Cragmama "Not all who wander are lost…" JRR Tolkien

Interview with Chicks Climbing

Recently I was asked by Maijalisa Burkert of Chicks Climbing if I was up for an interview.  Who is Chicks Climbing, you might ask?  They are only the premiere go-to place for all things related to women’s climbing, both on ice and on the rocks.  Their instructional clinics  (“Chicks with Picks and “Chicks Rock“) can be found all over the country, where they promote self-reliance by teaching technical skills to help women become knowledgeable, independent climbers.  The theme of both their ice and rock climbing clinics is “Women climbing with women, for women.”   These Chicks also aren’t afraid to give back – over the past decade they have donated more than $150,000 to local women’s shelters in the Colorado region.  This is girl power at its finest, folks!

So with a rap sheet as cool as that, how could my answer to Maija have been anything but a resounding YES!  Please head on over to their site to check out what these cool chicks are doing – and if they’re in your area, maybe even sign up for one of their clinics (which I’ve heard nothing but amazing things about!)  If you are interested in reading my interview, you can read it here.

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7 Responses to “Interview with Chicks Climbing”

  1. Christopher Serenari

    yeah dude, this is how is starts…hard work and lots of writing…well done!

    Reply

  2. Tori Schulte

    Yay! You are one of them Erica (awesome chicks)

    Reply

  3. Jen Norman

    Erica, you have a great blog! I’m a fellow ‘cragmama’ who shares many of your ideals. I have a 17 month-old son. I was determined not to give up climbing once I became a mom and I’m so happy that my son seems to have taken a liking to life at the bottom of a cliff.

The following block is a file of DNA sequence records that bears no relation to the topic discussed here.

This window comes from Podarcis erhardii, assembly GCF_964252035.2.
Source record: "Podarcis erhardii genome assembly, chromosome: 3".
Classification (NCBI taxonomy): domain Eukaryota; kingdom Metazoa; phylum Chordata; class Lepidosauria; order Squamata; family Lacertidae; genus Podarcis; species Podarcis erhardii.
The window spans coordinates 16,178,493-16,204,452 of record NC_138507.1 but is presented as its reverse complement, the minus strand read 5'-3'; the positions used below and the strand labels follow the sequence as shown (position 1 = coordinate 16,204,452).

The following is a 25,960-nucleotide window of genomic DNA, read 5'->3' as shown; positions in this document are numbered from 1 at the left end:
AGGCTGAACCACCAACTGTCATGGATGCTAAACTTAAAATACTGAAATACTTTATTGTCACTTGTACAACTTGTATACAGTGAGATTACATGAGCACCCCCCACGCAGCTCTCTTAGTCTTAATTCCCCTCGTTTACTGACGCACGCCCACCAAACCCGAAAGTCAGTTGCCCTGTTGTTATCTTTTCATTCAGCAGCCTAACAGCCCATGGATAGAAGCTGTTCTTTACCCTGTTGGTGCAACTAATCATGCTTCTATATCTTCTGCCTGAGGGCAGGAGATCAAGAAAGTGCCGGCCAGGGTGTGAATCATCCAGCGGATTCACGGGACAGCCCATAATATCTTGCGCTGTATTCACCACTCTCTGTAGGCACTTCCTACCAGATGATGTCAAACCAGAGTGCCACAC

Even though I’m a mom with grown-up responsibilities, it is so important to me to make time for myself. It makes me happier and I find that I have more to give my family. Moms who sacrifice their own hobbies and interests to be martyrs for their children have it all wrong in my opinion. That’s like teaching your children that once they grow up, their own dreams no longer matter.

    We started hiking with Cole early on in the baby Bjorn and quickly graduated to the baby backpack, which he loves. He pulls my ponytail like a reign and I don’t mind a bit. I love feeling that little hand touch my shoulder as we hike. When we climb, he’s busy playing with sticks and picking up rocks. He might occasionally eat a little dirt, but hey, there are worse things I suppose. Occasionally, I catch him watching us climb—really studying what we’re doing; trying to make sense of it. Maybe it’s because I want so badly for him to love it too, but I think he’s really interested. I love to see the amazement, wonder, and curiosity in those little eyes.

    I hope that Cole does end up with a love for climbing. It’s not my goal to raise a little Sharma, but I hope he sees the same challenge and rewards that I’ve grown to love so much. I don’t mind at all when he climbs the furniture. He started climbing the stairs in our house at seven months old. I never discouraged it. I just sat there with him every step of the way. (Mantle—nice! Rock over on that foot, baby! You can do it!) I can’t wait for the first time we put him in rock shoes and tie him in to the rope.